Melchior Ndadaye (March 28, 1953 – October 21, 1993) was a Burundian intellectual and politician. He was the first democratically elected and first Hutu president of Burundi after winning the landmark 1993 election. Though he moved to attempt to smooth the country's bitter racial divide, his reforms antagonised soldiers in the Tutsi-dominated army, and he was assassinated amidst a failed military coup in October 1993, after only three months in office. His assassination sparked an array of brutal tit-for-tat massacres between the Tutsi and Hutu ethnic groups, and ultimately sparked the decade-long Burundi Civil War.

Ndadaye was born in the town of Murama in Muramvya Province. He began studying as a teacher, but his education was interrupted by the massacres of 1972, whereupon he was forced to flee to Rwanda to avoid being killed. He finished his degree in education at the National University of Rwanda, and then completed a second degree in banking at the National Academy of Arts and Trades in France. He worked as a banker thereafter.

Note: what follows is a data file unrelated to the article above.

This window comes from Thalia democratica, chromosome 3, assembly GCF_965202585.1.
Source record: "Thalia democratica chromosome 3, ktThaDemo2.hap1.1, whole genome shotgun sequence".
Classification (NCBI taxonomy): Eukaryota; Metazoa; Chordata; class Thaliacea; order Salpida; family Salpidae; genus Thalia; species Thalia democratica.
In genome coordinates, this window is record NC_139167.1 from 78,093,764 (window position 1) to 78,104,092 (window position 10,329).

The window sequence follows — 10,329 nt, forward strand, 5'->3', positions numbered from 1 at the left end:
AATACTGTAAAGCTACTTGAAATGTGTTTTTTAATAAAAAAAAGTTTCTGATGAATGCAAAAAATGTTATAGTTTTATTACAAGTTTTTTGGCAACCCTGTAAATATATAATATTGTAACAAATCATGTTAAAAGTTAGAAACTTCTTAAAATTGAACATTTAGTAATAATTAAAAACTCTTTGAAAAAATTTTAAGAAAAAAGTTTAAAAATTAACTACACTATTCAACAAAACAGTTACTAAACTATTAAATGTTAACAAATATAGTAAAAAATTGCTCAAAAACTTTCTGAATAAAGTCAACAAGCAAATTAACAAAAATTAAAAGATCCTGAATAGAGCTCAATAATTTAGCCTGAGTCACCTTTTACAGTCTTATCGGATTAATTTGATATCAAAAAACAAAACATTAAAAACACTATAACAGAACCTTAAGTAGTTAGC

Ndadaye had become involved in politics while in Rwanda, serving as the inaugural president of the Mouvement des Étudiants Progressistes Barundi au Rwanda, a movement of exiled Burundian students from 1976 to 1979. He was involved in the foundation of the Burundi Workers' Party in 1979, and was actively involved in the party until his resignation in 1983 as a result of a dispute over party strategy. Ndadaye returned to Burundi in September of that year, by which time he was developing a political following of his own.

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